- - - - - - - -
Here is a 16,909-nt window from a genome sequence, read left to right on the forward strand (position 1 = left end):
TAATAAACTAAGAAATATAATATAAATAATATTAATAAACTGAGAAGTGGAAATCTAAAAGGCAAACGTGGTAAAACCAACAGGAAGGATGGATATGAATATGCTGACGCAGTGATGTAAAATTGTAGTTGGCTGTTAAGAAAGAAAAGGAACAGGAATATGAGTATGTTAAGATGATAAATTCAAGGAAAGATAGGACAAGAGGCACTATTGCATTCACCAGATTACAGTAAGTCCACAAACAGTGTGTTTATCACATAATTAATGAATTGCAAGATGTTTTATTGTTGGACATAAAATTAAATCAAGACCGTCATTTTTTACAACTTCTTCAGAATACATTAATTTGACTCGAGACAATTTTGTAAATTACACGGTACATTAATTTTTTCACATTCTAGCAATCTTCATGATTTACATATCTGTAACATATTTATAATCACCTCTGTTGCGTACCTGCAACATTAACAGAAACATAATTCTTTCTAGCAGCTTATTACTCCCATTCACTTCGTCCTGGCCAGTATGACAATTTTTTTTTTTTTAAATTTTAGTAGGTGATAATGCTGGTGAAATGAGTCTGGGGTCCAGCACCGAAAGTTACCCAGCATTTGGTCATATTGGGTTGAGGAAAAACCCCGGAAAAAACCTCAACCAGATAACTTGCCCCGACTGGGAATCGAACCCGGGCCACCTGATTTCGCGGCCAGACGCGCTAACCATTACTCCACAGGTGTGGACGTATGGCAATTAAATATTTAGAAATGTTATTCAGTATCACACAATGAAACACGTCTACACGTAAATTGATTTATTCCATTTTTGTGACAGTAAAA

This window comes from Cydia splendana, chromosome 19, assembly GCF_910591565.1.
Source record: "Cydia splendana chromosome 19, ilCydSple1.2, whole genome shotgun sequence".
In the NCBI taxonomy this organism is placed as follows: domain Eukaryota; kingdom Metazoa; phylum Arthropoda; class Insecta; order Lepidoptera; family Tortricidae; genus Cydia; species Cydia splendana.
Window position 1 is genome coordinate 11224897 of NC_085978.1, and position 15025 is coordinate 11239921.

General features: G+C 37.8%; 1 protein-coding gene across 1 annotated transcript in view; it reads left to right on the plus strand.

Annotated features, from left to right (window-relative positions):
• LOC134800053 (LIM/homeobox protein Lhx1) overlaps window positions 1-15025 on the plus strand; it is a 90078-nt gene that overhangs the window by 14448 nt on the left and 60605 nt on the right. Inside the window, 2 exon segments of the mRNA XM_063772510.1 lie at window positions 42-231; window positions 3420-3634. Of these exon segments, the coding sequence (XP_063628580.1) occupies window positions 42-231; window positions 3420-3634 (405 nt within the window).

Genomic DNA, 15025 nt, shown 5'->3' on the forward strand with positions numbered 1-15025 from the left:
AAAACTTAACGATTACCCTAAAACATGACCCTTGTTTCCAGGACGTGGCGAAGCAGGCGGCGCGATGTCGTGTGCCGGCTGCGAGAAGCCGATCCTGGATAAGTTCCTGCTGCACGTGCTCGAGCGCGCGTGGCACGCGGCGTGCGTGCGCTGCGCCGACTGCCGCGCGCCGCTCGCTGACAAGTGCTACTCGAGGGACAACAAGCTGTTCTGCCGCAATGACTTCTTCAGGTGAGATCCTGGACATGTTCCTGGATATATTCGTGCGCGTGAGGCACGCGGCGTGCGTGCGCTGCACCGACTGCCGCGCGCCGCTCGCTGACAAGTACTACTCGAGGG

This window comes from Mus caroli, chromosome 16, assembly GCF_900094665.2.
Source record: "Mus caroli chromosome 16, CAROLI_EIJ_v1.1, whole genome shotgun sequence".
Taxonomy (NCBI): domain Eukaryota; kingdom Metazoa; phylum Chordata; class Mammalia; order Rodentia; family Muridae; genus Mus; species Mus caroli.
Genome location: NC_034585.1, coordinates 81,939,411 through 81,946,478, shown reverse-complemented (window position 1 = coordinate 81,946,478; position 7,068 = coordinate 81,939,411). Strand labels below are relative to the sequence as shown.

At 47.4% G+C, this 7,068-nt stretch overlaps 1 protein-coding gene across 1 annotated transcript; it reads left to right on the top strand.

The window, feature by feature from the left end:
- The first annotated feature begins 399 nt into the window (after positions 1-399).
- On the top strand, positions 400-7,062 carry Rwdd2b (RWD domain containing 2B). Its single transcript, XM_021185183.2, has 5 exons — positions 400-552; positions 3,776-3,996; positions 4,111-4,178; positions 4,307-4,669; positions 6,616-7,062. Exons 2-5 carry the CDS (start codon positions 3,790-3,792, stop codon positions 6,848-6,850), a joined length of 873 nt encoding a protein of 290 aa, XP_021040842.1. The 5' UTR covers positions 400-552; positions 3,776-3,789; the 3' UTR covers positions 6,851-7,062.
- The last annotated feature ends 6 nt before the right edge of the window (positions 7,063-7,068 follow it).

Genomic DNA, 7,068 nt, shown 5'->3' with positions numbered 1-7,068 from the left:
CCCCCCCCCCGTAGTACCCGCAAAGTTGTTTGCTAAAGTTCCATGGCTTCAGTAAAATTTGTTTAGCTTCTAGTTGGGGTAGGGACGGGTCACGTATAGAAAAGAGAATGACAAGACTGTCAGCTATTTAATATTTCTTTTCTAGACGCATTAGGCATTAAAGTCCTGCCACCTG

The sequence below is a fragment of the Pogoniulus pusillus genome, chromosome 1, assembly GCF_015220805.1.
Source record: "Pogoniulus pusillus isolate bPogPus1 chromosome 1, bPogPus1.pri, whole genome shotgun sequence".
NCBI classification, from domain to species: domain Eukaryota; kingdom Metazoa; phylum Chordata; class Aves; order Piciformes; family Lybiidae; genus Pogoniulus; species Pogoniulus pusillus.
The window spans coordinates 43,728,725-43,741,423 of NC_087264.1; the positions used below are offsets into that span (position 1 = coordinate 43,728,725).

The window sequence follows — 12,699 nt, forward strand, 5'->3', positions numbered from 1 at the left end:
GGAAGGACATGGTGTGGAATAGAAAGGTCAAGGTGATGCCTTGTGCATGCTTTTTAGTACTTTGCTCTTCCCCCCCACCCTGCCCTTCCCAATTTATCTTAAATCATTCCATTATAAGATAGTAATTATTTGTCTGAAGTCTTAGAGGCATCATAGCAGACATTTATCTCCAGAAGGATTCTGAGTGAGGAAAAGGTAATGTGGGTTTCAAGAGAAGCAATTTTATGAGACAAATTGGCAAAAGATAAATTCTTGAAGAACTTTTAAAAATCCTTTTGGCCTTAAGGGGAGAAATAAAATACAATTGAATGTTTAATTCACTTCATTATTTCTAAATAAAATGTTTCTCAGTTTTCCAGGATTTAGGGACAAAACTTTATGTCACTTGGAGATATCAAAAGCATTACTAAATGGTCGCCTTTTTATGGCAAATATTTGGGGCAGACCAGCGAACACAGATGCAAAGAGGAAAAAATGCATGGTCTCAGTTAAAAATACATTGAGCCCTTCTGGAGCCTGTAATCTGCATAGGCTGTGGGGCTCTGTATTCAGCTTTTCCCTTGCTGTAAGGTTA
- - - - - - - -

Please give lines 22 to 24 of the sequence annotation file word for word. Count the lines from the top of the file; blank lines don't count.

CCCCCCCCCCGTAGTACCCGCAAAGTTGTTTGCTAAAGTTCCATGGCTTCAGTAAAATTTGTTTAGCTTCTAGTTGGGGTAGGGACGGGTCACGTATAGAAAAGAGAATGACAAGACTGTCAGCTATTTAATATTTCTTTTCTAGACGCATTAGGCATTAAAGTCCTGCCACCTG

The sequence below is a fragment of the Pogoniulus pusillus genome, chromosome 1, assembly GCF_015220805.1.
Source record: "Pogoniulus pusillus isolate bPogPus1 chromosome 1, bPogPus1.pri, whole genome shotgun sequence".